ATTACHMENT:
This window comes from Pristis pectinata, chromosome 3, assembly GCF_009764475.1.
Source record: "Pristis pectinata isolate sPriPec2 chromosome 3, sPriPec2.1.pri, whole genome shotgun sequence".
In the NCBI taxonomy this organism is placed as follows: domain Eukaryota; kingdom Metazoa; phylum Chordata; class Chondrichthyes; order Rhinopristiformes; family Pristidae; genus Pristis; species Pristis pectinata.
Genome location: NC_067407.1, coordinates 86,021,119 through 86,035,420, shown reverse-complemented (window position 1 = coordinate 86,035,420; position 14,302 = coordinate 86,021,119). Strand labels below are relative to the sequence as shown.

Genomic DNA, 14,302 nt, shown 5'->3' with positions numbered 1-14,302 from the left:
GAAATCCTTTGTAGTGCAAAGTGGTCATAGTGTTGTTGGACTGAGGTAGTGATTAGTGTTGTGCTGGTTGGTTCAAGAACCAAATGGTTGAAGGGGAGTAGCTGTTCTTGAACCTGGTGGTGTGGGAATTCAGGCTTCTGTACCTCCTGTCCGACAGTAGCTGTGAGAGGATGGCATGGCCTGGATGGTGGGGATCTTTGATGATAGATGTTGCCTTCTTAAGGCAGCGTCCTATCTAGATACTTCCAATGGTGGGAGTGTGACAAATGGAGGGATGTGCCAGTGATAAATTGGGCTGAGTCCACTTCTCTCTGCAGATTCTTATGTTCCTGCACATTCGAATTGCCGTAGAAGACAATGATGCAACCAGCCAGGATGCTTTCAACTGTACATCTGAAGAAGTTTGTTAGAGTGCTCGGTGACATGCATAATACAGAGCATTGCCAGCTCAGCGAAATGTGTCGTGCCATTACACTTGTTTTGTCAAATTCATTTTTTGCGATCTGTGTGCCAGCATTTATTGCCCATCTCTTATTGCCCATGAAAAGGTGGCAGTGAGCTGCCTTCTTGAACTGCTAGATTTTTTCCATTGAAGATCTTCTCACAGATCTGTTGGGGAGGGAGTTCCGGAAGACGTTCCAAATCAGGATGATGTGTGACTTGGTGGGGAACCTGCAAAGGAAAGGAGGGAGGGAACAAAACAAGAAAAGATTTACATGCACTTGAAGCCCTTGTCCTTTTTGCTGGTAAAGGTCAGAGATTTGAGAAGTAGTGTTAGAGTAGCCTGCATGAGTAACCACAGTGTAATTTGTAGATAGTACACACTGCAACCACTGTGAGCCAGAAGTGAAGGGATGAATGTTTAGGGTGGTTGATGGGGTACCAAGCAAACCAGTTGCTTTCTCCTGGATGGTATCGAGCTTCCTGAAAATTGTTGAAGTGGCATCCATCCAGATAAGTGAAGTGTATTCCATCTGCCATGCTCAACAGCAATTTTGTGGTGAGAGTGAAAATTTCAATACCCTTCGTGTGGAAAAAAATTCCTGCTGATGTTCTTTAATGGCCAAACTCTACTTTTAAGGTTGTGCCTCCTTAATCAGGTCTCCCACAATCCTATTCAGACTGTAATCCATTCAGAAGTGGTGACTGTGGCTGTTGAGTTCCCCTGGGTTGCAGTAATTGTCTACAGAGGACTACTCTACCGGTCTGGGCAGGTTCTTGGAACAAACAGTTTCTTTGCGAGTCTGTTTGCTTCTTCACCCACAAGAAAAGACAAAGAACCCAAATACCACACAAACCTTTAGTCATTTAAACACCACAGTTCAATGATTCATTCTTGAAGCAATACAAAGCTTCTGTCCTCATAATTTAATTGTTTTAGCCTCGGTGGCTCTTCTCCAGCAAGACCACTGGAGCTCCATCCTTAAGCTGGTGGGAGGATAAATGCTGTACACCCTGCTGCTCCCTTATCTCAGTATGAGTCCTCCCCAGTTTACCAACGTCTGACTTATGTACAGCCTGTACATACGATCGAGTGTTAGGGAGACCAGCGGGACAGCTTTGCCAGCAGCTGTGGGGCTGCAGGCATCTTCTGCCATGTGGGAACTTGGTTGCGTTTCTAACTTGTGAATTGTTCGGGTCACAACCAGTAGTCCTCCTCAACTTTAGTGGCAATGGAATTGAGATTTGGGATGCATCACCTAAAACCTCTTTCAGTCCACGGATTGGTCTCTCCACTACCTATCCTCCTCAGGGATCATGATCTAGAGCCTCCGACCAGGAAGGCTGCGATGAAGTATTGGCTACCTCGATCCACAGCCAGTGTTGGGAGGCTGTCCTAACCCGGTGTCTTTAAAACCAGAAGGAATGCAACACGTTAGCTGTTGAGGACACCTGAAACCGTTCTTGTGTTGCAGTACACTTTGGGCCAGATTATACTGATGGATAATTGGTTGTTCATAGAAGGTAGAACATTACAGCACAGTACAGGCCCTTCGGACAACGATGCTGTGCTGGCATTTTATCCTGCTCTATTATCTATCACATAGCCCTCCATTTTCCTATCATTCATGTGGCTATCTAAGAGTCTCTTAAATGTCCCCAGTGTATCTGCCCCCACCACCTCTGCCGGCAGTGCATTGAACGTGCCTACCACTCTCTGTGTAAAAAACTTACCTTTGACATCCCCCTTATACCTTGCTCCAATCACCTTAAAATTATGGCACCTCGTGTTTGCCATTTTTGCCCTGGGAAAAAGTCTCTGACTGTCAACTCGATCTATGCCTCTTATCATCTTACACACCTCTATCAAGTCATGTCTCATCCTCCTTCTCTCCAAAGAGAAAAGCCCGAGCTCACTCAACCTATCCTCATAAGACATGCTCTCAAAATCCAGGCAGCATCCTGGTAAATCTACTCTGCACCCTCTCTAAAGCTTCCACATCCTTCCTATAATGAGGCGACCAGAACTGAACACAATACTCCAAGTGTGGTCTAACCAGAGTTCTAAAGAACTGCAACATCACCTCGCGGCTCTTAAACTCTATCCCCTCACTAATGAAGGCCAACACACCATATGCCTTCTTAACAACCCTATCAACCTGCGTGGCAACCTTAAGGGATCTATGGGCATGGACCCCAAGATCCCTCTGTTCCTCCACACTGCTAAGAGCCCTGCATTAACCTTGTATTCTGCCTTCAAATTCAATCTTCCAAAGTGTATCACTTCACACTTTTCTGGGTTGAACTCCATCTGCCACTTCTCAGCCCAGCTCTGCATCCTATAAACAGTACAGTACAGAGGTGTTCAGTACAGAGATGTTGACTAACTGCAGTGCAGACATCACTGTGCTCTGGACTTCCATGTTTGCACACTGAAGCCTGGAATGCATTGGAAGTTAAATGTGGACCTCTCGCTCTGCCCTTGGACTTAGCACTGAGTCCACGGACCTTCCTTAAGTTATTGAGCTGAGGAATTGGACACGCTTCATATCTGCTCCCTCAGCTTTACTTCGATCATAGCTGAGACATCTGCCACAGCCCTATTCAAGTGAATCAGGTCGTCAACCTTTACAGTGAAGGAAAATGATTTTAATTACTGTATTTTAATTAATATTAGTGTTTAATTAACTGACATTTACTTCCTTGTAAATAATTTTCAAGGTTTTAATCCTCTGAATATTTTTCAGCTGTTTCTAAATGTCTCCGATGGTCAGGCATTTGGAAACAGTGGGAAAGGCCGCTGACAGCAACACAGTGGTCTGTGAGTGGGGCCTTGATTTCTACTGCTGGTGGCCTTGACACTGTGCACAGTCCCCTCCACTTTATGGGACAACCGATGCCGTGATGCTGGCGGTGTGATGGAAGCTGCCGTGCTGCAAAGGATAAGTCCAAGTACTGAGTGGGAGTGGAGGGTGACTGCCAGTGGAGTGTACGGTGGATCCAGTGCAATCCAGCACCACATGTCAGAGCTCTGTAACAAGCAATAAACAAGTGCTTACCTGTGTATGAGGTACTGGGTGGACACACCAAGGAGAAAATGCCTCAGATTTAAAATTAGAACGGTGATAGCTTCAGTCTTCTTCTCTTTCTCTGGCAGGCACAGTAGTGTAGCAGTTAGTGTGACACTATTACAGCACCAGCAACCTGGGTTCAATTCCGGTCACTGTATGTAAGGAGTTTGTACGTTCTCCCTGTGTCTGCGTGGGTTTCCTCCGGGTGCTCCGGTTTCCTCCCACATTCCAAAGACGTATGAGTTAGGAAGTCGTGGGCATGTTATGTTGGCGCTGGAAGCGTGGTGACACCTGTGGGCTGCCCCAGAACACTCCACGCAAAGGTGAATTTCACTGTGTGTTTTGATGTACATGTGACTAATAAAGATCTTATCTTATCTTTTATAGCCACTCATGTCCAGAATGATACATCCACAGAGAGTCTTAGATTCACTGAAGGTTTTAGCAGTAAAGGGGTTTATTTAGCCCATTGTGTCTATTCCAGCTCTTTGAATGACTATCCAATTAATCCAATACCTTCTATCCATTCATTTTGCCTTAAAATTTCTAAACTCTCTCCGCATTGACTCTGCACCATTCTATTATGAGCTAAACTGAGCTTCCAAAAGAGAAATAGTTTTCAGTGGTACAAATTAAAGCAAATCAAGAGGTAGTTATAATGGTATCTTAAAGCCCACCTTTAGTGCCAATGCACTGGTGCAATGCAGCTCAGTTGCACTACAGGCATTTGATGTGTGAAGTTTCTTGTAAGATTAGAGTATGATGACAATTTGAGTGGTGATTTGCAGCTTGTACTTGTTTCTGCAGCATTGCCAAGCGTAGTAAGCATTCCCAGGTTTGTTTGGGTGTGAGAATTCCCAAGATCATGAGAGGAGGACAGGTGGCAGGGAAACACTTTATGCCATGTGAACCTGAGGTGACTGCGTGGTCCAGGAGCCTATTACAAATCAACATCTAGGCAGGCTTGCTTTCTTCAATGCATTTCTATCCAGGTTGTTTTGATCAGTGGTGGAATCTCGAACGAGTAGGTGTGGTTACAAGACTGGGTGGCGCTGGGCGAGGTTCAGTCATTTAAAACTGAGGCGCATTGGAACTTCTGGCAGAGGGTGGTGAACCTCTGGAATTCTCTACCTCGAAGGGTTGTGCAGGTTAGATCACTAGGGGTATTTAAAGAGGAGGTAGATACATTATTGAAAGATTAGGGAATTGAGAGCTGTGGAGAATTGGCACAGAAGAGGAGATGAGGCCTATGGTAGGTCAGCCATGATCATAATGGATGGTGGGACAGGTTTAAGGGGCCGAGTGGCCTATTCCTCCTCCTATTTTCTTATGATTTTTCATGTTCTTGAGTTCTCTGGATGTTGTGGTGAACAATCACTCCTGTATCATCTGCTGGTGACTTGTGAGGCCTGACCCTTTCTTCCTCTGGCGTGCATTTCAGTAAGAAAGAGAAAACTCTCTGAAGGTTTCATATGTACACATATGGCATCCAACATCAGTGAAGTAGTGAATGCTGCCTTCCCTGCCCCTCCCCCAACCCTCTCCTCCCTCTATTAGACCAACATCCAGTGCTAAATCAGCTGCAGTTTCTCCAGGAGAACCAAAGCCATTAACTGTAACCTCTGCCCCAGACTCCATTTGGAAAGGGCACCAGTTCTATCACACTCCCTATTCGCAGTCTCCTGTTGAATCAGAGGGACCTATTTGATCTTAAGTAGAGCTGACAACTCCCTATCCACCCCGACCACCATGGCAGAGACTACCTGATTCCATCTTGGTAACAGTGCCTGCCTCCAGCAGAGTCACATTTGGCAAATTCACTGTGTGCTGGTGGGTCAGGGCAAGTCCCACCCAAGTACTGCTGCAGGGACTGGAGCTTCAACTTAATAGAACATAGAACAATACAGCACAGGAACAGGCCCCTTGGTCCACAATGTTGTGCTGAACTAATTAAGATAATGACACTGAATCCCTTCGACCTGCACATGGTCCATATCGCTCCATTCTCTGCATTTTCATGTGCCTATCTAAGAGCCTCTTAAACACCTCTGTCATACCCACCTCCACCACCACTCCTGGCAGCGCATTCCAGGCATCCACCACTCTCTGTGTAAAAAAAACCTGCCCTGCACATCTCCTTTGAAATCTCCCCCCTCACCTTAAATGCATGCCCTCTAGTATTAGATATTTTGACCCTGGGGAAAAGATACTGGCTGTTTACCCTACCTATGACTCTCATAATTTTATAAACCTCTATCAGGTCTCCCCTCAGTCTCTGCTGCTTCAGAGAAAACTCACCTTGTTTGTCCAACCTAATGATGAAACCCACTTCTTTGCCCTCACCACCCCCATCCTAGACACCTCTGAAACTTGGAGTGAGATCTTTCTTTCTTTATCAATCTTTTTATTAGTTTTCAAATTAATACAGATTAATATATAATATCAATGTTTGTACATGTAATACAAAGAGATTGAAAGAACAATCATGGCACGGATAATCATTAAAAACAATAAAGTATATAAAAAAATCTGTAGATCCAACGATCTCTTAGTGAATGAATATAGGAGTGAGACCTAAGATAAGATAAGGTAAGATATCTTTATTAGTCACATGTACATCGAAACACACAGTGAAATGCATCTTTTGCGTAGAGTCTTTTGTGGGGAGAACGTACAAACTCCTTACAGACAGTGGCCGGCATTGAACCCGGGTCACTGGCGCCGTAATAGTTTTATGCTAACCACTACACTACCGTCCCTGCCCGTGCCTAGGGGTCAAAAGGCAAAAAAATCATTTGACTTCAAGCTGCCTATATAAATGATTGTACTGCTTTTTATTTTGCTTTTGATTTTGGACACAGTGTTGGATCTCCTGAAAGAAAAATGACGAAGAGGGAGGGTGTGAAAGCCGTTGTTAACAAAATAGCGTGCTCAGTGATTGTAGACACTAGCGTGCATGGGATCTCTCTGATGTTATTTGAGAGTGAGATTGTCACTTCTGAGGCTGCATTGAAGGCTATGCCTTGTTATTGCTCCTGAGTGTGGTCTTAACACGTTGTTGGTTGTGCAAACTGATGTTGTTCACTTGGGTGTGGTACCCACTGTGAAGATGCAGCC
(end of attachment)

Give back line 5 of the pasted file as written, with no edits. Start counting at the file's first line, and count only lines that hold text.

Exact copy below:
Genomic DNA, 14,302 nt, shown 5'->3' with positions numbered 1-14,302 from the left: